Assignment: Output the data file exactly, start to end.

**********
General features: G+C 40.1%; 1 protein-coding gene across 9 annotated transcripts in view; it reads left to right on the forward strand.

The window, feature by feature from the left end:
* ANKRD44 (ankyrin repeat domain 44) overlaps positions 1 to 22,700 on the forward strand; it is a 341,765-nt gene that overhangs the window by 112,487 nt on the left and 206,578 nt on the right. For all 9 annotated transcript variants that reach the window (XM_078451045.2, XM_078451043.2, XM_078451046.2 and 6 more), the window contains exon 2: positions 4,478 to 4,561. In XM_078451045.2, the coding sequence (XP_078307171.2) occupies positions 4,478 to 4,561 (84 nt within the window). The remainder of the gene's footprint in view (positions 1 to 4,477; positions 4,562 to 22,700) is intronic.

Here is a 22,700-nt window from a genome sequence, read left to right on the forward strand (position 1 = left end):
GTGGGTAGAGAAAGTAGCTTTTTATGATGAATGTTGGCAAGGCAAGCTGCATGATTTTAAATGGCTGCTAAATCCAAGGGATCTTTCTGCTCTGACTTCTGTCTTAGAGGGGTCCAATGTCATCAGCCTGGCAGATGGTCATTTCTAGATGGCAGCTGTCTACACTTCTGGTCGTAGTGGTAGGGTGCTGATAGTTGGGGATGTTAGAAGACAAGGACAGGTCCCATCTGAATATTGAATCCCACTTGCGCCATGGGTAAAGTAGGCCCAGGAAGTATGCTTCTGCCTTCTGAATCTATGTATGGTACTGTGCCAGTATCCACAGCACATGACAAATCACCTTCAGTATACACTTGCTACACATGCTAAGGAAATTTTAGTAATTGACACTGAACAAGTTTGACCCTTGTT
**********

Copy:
General features: G+C 40.1%; 1 protein-coding gene across 9 annotated transcripts in view; it reads left to right on the forward strand.

The window, feature by feature from the left end:
* ANKRD44 (ankyrin repeat domain 44) overlaps positions 1 to 22,700 on the forward strand; it is a 341,765-nt gene that overhangs the window by 112,487 nt on the left and 206,578 nt on the right. For all 9 annotated transcript variants that reach the window (XM_078451045.2, XM_078451043.2, XM_078451046.2 and 6 more), the window contains exon 2: positions 4,478 to 4,561. In XM_078451045.2, the coding sequence (XP_078307171.2) occupies positions 4,478 to 4,561 (84 nt within the window). The remainder of the gene's footprint in view (positions 1 to 4,477; positions 4,562 to 22,700) is intronic.

Here is a 22,700-nt window from a genome sequence, read left to right on the forward strand (position 1 = left end):
GTGGGTAGAGAAAGTAGCTTTTTATGATGAATGTTGGCAAGGCAAGCTGCATGATTTTAAATGGCTGCTAAATCCAAGGGATCTTTCTGCTCTGACTTCTGTCTTAGAGGGGTCCAATGTCATCAGCCTGGCAGATGGTCATTTCTAGATGGCAGCTGTCTACACTTCTGGTCGTAGTGGTAGGGTGCTGATAGTTGGGGATGTTAGAAGACAAGGACAGGTCCCATCTGAATATTGAATCCCACTTGCGCCATGGGTAAAGTAGGCCCAGGAAGTATGCTTCTGCCTTCTGAATCTATGTATGGTACTGTGCCAGTATCCACAGCACATGACAAATCACCTTCAGTATACACTTGCTACACATGCTAAGGAAATTTTAGTAATTGACACTGAACAAGTTTGACCCTTGTT